In-Person Adjustment of Status Interviews Now Required for Employment- and Refugee/Asylum Family Member-Based Applicants

In-person interviews were once waived for many categories of people applying for green cards within the U.S.—but no longer, says USCIS.


Until now, the normal process for people applying to adjust status (that is, get lawful permanent residence, also known as a green card, while living in the U.S.) through an employer or as the spouse or child of a refugee or asylee (with an I-730 petition) always involved a lot of paperwork. But it did not involve an actual in-person interview.

This practice differed from the normal one for many other categories of green card applicants (such as family- or marriage-based adjustment of status or actual refugees and asylees). They were, and are, required to attend an interview at an office of U.S. Citizenship and Immigration Services (USCIS) and answer questions about their application before they can be approved for a green card.

Starting October 1, 2017, however, USCIS will expand its in-person interview requirement to include the above-named two categories of applicants for permanent residence—employment-based (if the underlying petition is a Form I-140) and family of refugee/asylee-based—as well. Dependent family members will also, in most cases, need to attend the interview, though USCIS may choose to waive this for children under 14.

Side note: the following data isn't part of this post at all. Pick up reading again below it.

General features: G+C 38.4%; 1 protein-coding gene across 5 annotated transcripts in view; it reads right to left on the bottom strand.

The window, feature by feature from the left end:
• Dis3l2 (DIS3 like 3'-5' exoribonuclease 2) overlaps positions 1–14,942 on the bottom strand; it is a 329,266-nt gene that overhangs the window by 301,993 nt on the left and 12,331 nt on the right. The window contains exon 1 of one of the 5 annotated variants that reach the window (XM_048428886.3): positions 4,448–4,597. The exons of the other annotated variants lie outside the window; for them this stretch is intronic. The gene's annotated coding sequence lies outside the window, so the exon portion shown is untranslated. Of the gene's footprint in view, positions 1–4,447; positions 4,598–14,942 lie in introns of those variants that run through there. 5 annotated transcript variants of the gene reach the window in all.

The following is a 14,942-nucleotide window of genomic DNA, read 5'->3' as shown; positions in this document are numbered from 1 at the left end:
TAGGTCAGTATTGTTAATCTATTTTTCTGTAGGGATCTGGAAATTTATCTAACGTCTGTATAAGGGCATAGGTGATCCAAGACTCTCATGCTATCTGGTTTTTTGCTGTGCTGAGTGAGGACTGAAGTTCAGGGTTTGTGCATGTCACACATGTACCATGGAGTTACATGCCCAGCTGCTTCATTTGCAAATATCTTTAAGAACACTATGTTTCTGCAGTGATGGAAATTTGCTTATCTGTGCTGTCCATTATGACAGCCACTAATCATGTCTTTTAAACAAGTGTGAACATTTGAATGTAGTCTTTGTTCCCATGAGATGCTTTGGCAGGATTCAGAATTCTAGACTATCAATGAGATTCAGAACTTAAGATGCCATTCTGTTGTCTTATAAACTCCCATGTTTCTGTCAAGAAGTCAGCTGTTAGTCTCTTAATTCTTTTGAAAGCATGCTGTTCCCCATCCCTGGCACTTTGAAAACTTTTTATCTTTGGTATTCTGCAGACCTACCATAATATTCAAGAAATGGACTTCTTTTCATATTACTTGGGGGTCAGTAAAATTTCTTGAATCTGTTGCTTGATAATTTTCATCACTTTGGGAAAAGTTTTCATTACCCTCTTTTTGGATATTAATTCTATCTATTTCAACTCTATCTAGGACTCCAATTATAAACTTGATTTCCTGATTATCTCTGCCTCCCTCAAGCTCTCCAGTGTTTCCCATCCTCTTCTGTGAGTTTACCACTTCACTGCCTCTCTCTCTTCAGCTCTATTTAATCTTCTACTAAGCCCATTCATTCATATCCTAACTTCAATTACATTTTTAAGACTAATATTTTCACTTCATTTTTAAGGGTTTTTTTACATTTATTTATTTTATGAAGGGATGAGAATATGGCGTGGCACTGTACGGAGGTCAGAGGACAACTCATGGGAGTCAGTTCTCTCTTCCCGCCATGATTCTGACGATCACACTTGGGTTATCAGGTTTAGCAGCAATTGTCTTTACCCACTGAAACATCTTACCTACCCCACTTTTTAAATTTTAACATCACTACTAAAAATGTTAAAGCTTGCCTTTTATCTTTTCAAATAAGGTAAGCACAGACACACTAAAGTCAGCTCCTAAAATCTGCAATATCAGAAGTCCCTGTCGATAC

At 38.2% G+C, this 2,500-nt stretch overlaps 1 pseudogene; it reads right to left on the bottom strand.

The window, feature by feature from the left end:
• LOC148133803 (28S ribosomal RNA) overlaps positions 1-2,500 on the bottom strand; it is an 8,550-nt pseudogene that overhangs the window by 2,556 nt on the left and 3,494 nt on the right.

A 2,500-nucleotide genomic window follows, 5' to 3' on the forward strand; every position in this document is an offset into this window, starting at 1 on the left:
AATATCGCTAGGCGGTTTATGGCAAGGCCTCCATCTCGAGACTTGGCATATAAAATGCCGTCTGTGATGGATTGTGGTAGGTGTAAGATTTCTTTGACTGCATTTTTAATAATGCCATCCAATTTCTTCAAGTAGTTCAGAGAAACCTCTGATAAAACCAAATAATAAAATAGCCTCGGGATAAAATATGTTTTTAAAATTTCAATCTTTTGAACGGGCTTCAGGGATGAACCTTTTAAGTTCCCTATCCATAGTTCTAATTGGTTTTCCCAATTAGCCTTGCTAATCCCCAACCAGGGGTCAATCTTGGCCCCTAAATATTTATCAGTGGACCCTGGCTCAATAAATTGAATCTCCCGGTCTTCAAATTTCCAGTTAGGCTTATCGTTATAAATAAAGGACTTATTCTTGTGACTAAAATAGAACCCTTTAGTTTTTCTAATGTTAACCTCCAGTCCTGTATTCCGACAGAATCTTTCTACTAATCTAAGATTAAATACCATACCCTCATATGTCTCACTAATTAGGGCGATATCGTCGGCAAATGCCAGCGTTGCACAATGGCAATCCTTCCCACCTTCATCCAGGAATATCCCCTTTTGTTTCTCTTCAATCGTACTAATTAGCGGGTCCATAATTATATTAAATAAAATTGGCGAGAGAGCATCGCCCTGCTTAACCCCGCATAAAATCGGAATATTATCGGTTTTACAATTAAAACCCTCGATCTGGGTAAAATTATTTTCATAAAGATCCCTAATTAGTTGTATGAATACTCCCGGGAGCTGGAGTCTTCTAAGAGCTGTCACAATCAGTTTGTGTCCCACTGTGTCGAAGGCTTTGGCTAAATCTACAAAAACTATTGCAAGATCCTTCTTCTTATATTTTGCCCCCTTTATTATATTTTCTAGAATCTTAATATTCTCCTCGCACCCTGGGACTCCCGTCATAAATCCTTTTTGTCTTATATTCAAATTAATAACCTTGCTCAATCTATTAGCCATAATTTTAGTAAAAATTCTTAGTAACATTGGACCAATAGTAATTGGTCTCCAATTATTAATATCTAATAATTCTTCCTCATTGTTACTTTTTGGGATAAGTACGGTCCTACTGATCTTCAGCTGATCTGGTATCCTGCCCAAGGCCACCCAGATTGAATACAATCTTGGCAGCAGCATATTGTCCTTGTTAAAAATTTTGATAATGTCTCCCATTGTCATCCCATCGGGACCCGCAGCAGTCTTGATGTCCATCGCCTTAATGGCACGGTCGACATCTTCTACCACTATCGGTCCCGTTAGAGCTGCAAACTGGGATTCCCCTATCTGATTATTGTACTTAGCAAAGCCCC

It's entirely possible that this will create major delays for everyone awaiting an adjustment of status interview. USCIS will now have to accommodate hundreds of thousands more people than before, and the wait for an interview is already several months long in many USCIS field offices.

To check on the current backup at your local USCIS office, go to the USCIS Processing Time Information page and choose your local Field Office from the dropdown menu, then look at the line for Form I-485.

According to USCIS, the reason for this change is to root out fraud and protect national security and public safety. Immigrant advocates point out, however, that USCIS has not identified any particular problem or trend justifying this radical change in procedure. Meanwhile, USCIS states that it has plans to broaden the interview requirement to other types of applications in the future.

Be sure to keep USCIS updated on your latest address as you await your interview, and make sure to avoid one of the Top Mistakes Applicants Make at Adjustment of Status Interview.

Effective Date: October 1, 2017